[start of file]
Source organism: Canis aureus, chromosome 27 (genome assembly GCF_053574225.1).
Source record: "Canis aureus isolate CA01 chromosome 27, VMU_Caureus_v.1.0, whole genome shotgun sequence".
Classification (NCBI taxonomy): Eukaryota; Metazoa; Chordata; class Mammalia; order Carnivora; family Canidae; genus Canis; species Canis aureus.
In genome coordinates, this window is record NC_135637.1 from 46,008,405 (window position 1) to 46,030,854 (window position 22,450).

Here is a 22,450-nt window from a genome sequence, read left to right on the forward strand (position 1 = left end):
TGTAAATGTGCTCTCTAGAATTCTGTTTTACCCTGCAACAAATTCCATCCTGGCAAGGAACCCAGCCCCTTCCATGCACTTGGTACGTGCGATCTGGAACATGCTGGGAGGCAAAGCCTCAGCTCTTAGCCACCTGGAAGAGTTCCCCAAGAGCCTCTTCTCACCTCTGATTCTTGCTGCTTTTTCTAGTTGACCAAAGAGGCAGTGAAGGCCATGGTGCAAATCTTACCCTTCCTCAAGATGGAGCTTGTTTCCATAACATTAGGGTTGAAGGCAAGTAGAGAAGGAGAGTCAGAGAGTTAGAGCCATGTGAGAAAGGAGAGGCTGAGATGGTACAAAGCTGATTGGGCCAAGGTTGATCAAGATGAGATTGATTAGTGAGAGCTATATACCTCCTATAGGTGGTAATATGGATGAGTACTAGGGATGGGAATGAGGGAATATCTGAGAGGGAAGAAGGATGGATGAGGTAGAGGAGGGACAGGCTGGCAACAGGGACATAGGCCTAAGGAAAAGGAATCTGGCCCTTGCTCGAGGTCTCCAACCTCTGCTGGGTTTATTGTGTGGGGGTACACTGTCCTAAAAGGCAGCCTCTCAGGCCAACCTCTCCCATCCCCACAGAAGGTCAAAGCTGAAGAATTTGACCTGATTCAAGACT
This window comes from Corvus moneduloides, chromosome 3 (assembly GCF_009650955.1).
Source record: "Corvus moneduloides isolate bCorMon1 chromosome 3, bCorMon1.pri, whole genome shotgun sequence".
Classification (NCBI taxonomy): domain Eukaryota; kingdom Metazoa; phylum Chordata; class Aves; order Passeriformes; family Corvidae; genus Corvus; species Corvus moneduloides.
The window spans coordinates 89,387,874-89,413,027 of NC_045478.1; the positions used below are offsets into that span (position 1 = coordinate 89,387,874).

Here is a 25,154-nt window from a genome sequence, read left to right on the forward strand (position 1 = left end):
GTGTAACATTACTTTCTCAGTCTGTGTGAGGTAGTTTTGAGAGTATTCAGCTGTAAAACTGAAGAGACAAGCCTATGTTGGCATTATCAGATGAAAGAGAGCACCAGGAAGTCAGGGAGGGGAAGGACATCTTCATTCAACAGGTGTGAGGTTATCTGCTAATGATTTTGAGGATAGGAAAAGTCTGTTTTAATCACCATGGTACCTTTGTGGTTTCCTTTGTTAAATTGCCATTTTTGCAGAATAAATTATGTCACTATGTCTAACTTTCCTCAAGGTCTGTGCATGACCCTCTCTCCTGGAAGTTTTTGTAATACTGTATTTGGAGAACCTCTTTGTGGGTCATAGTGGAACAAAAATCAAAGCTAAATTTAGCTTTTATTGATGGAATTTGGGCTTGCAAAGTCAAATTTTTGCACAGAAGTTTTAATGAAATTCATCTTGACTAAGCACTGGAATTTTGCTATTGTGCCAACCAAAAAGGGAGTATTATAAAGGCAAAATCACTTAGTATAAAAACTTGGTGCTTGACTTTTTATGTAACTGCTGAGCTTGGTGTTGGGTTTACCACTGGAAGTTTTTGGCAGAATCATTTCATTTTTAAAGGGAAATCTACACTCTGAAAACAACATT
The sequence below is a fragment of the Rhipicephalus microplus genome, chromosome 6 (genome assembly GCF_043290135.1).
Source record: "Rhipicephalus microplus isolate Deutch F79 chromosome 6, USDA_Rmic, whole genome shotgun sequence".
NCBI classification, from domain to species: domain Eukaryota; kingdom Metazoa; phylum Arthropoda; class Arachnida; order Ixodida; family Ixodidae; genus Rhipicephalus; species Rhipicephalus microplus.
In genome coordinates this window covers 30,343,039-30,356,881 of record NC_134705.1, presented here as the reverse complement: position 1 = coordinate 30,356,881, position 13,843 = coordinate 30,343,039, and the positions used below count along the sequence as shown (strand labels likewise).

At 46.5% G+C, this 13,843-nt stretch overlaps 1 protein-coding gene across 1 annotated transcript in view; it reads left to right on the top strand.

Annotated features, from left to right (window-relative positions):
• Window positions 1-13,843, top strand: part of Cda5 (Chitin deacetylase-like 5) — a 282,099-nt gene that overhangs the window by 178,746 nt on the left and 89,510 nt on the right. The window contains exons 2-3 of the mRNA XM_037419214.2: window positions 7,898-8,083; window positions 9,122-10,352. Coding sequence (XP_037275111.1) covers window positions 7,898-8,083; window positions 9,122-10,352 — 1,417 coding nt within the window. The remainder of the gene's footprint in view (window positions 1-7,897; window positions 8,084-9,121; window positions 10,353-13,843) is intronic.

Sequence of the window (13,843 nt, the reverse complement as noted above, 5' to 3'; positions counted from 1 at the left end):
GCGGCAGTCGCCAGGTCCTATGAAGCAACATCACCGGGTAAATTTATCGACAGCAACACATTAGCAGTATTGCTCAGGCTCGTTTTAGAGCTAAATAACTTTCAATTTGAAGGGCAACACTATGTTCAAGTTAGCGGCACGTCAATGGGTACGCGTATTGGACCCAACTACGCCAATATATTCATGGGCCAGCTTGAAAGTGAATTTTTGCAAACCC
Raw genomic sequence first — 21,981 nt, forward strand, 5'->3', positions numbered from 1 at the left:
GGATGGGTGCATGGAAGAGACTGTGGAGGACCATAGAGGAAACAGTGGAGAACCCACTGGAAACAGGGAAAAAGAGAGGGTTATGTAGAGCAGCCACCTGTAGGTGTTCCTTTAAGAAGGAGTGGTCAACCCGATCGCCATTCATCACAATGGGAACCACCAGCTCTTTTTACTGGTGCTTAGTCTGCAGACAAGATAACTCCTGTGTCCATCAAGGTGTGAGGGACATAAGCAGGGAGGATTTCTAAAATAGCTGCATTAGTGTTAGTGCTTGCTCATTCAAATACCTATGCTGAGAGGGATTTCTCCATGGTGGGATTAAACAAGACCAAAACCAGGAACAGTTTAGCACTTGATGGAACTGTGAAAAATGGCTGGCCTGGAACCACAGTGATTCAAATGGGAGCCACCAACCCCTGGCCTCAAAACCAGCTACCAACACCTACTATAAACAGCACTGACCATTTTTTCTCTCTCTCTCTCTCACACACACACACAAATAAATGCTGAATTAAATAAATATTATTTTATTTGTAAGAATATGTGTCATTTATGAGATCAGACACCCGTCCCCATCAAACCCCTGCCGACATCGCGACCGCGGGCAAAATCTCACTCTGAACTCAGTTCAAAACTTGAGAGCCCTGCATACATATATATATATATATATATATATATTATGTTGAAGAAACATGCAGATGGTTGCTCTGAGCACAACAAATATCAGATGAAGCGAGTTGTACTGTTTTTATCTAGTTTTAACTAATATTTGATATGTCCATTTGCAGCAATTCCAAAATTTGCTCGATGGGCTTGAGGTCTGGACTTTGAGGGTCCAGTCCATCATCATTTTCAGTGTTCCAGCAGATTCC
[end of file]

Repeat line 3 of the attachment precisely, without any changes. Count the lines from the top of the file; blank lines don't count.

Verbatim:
Classification (NCBI taxonomy): Eukaryota; Metazoa; Chordata; class Mammalia; order Carnivora; family Canidae; genus Canis; species Canis aureus.